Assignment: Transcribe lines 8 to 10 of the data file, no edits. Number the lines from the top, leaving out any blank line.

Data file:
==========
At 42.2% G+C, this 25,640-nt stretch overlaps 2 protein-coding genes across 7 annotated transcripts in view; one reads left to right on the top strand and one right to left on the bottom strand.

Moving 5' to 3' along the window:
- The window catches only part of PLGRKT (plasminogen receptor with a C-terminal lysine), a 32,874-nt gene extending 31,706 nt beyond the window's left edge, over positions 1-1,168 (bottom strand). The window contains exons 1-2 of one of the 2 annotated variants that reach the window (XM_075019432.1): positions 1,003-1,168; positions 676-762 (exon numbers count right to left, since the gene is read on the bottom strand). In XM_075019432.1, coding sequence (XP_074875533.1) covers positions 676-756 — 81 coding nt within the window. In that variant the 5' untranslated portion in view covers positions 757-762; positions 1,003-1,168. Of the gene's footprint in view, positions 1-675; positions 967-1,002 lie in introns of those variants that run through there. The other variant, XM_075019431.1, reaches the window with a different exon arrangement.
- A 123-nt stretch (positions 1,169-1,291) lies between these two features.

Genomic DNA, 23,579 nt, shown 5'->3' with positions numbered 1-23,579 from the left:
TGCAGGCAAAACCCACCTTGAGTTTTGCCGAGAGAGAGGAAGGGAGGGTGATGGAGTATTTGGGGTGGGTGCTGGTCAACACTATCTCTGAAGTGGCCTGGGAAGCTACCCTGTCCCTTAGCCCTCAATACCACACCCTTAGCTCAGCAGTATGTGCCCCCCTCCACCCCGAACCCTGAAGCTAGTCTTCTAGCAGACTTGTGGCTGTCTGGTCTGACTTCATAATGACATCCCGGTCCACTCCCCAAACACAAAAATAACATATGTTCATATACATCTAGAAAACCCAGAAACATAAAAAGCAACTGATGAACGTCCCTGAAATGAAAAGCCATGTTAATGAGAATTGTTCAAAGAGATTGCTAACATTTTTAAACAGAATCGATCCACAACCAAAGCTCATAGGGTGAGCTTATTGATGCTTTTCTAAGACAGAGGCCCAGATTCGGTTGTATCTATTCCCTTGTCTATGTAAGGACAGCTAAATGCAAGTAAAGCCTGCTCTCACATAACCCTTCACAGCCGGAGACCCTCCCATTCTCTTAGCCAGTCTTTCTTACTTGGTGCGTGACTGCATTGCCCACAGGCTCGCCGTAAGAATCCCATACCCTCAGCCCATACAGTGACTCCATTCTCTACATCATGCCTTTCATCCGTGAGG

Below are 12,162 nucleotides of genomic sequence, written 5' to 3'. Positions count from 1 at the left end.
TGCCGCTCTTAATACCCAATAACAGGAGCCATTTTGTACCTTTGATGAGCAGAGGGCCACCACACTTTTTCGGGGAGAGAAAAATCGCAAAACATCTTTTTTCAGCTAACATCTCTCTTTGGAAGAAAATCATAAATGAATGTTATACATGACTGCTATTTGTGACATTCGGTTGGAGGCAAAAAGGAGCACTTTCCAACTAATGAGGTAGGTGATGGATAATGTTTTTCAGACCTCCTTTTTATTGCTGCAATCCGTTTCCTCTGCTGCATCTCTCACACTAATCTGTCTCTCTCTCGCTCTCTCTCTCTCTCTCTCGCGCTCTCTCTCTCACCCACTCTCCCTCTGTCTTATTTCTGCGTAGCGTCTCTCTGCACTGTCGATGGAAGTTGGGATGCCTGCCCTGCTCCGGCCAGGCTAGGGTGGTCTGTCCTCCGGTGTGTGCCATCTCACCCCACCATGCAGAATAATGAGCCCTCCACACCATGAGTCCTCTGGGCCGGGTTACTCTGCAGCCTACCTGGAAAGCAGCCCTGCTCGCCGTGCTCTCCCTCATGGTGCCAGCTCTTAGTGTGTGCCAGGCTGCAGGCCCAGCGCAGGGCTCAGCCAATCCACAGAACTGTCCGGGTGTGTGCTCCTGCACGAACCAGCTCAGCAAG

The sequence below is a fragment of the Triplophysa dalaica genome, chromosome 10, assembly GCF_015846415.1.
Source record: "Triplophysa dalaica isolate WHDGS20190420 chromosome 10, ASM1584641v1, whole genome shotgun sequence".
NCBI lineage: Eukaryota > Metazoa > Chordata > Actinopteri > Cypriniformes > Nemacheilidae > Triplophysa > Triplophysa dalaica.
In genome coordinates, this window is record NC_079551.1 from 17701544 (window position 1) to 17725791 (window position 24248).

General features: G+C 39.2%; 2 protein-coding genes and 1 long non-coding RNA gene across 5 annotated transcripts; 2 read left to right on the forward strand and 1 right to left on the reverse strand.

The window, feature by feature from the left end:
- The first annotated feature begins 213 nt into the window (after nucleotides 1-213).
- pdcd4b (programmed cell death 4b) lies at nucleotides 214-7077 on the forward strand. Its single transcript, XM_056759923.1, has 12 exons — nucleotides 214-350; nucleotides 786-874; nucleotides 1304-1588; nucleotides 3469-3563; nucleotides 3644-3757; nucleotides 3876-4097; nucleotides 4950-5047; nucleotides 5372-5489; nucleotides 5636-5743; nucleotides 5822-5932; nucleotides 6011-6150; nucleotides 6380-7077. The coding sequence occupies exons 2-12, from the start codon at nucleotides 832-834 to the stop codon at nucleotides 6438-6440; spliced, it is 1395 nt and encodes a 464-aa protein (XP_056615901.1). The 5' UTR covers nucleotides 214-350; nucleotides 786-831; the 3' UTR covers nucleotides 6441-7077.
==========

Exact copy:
TGCCGCTCTTAATACCCAATAACAGGAGCCATTTTGTACCTTTGATGAGCAGAGGGCCACCACACTTTTTCGGGGAGAGAAAAATCGCAAAACATCTTTTTTCAGCTAACATCTCTCTTTGGAAGAAAATCATAAATGAATGTTATACATGACTGCTATTTGTGACATTCGGTTGGAGGCAAAAAGGAGCACTTTCCAACTAATGAGGTAGGTGATGGATAATGTTTTTCAGACCTCCTTTTTATTGCTGCAATCCGTTTCCTCTGCTGCATCTCTCACACTAATCTGTCTCTCTCTCGCTCTCTCTCTCTCTCTCTCGCGCTCTCTCTCTCACCCACTCTCCCTCTGTCTTATTTCTGCGTAGCGTCTCTCTGCACTGTCGATGGAAGTTGGGATGCCTGCCCTGCTCCGGCCAGGCTAGGGTGGTCTGTCCTCCGGTGTGTGCCATCTCACCCCACCATGCAGAATAATGAGCCCTCCACACCATGAGTCCTCTGGGCCGGGTTACTCTGCAGCCTACCTGGAAAGCAGCCCTGCTCGCCGTGCTCTCCCTCATGGTGCCAGCTCTTAGTGTGTGCCAGGCTGCAGGCCCAGCGCAGGGCTCAGCCAATCCACAGAACTGTCCGGGTGTGTGCTCCTGCACGAACCAGCTCAGCAAG

The sequence below is a fragment of the Triplophysa dalaica genome, chromosome 10, assembly GCF_015846415.1.
Source record: "Triplophysa dalaica isolate WHDGS20190420 chromosome 10, ASM1584641v1, whole genome shotgun sequence".